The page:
Intelligent Automation & Soft Computing

Design and Analysis of Novel Three-Phase PFC for IM Drives

V. Kavitha1,* and K. Subramanian2

1VIT University, Vellore, Tamil Nadu, 632014, India
2Faculty of School of Electrical Engineering, VIT University, Vellore, Tamil Nadu, 632014, India
*Corresponding Author: V. Kavitha. Email: kavithav.rs20@gmail.com
Received: 11 October 2021; Accepted: 17 January 2022

Abstract: Induction motor drives (IMDs) can achieve high performance levels comparable to dc motor drives. A major problem in getting high dynamic performance in an IMD is the coupling between the flux and torque producing components of stator current. This is successfully overcome in FOC (Field-Oriented Control) IM, making it to the industry standard control. The performance of an IMD with an improved power quality converter at the front end is presented in this study. In the IMD, boost converter is employed to reduce power quality difficulties at the utility interface. As the boost converter contains only one switch, it results in a low processing time and cost. To ensure sinusoidal supply currents with high PF (Power Factor) and minimal THD (Total Harmonic Distortion), a novel PFC (Power Factor Corrector) control technique is proposed. To enhance the performance of the converter and to lower distortions at the motor side, PI (Proportional Integral) controller is incorporated at the PFC side. Thus it controls the DC bus voltage. The proposed boost converter improves power quality by lowering overall harmonic distortion of AC mains current, improving power factor correction, and regulating dc-link voltage. It is designed, modelled, and simulated in the MATLAB/simulink platform. Using a DSP (Digital Signal Processor), the suggested system’s performance is experimentally validated. The system’s performance is evaluated for speed and load torque, and the power quality indices are determined to meet IEEE-519 standards under all operating conditions. From the obtained results, it is evident that the proposed system mitigates the power quality issues effectively.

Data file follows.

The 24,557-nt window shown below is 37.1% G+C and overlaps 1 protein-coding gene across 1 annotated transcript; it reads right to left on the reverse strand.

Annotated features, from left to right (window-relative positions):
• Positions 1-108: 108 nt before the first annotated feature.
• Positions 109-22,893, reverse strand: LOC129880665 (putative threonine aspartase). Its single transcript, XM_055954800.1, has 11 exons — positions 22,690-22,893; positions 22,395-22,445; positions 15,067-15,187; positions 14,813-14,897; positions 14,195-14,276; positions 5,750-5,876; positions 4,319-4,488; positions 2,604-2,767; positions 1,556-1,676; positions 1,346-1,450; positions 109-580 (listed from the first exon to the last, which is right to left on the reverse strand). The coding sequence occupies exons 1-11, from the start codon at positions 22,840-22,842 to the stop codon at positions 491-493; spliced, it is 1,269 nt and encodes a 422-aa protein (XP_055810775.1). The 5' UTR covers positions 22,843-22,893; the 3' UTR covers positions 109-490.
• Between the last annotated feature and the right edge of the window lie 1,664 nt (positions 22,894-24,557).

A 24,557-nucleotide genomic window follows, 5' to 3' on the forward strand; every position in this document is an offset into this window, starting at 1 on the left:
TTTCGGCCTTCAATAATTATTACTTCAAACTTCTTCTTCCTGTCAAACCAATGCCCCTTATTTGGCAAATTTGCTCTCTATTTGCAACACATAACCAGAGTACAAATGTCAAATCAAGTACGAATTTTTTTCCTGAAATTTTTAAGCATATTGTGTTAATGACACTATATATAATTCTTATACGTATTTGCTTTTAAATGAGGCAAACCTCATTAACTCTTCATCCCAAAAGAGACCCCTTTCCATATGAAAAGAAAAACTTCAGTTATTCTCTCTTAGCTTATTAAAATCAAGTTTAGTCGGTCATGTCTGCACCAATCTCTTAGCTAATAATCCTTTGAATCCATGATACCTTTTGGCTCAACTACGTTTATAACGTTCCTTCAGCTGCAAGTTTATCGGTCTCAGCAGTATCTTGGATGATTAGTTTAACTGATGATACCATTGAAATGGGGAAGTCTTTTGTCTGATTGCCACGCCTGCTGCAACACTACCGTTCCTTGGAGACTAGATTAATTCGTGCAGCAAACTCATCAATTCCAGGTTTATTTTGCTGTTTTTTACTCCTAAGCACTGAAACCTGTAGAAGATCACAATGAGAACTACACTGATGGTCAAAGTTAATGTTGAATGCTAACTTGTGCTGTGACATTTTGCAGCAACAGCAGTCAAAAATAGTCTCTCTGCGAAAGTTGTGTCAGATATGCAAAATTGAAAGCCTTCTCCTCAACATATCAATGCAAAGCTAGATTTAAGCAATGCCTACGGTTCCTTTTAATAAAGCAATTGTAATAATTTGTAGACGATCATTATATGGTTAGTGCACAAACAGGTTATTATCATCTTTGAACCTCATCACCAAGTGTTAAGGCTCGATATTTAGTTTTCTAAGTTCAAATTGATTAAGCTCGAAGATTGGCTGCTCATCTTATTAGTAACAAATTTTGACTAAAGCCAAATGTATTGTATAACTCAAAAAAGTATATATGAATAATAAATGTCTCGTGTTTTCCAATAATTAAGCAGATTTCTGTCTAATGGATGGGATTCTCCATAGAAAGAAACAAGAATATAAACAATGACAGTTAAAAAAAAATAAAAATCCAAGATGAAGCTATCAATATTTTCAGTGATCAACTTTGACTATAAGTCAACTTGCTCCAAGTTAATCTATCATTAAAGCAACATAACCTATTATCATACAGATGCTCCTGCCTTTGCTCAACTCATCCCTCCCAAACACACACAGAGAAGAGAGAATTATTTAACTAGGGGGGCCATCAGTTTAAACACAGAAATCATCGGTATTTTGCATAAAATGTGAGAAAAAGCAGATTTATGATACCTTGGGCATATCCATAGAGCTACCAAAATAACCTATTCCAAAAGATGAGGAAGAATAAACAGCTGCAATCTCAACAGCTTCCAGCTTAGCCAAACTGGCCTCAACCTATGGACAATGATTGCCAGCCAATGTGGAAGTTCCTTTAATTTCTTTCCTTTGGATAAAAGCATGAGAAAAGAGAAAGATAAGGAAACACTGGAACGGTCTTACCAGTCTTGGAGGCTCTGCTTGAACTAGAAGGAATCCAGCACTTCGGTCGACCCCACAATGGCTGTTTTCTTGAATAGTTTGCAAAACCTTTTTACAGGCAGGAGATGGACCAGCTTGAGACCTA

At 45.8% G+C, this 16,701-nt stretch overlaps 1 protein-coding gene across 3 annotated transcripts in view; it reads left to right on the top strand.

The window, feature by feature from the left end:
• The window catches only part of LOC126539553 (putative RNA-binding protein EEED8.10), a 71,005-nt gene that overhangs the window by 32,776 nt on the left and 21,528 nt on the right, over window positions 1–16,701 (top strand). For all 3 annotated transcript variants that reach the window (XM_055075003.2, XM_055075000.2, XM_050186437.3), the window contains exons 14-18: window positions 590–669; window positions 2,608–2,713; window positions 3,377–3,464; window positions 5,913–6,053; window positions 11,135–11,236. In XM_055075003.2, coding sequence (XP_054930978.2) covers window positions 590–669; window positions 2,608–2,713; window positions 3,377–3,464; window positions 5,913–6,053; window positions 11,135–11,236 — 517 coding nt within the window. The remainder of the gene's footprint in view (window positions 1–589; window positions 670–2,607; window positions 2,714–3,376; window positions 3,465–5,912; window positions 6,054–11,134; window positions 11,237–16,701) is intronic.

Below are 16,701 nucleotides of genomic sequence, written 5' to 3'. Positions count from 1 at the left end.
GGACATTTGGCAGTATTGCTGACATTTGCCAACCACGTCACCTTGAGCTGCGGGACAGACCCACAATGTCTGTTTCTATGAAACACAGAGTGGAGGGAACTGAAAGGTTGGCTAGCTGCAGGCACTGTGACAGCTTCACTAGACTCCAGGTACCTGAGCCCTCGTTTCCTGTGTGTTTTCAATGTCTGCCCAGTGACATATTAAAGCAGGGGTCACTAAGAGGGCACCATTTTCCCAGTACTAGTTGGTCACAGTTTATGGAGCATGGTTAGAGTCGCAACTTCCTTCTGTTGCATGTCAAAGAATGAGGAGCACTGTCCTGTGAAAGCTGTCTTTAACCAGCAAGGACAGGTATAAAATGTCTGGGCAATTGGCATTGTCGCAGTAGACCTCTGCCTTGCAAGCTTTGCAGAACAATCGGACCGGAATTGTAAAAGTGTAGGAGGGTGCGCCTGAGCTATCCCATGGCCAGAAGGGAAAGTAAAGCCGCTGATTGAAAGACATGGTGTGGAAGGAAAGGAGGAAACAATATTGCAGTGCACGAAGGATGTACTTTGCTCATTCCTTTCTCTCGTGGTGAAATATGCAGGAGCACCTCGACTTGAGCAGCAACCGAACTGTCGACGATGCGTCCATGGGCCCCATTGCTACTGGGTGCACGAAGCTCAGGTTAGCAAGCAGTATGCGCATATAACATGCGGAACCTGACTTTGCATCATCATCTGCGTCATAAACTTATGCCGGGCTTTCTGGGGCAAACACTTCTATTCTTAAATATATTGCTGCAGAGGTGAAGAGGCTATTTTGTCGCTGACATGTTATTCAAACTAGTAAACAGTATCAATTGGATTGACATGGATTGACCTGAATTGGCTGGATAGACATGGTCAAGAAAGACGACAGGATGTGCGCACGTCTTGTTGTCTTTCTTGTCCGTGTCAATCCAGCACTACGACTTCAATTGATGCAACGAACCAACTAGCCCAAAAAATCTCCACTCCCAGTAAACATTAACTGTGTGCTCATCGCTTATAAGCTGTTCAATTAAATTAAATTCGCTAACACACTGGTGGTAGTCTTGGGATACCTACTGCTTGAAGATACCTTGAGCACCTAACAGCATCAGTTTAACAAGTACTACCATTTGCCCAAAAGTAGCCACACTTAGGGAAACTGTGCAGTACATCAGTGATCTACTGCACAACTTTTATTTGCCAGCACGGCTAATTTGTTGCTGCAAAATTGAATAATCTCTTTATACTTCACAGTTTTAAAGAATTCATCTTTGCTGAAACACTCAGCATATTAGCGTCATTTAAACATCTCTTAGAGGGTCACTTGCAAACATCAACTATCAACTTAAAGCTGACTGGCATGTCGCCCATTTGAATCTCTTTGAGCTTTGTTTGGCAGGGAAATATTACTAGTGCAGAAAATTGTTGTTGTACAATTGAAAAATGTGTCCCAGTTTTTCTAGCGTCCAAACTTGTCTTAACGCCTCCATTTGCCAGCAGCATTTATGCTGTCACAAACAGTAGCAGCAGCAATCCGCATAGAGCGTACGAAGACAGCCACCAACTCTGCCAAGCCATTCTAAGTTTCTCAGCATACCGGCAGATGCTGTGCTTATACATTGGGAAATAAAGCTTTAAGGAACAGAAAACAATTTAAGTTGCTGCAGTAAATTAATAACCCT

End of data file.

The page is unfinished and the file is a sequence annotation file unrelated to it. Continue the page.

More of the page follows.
Keywords: Induction motor; PI controller; boost converter; power factor corrector

1  Introduction

IMs (Induction Motor) are widely utilized in many industrial processes because of its higher efficiency. IM drives utilizes 3ϕ uncontrolled rectifier unit for AC to DC conversion. This rectifier circuits in turn injects harmonics into the system. As a result of this, distortions occur at the output current and PF gets reduced. To avoid such condition, capacitors are being utilized. In this, aluminium based electrolytic capacitors are used. A survey report over the electrolytic capacitors states that these types of capacitors are the main reason for breakdown of inverter. So, instead of electrolytic capacitor, film capacitor came into existence. This type of capacitor can reduce the system volume. It also improves the reliability of the system. However the implementation of this type of DC link capacitor can also exhibit unbalanced condition, when it is connected with VFD (Variable Frequency Drive). This unbalanced condition can create distortion in the output current and the system becomes unstable one [1].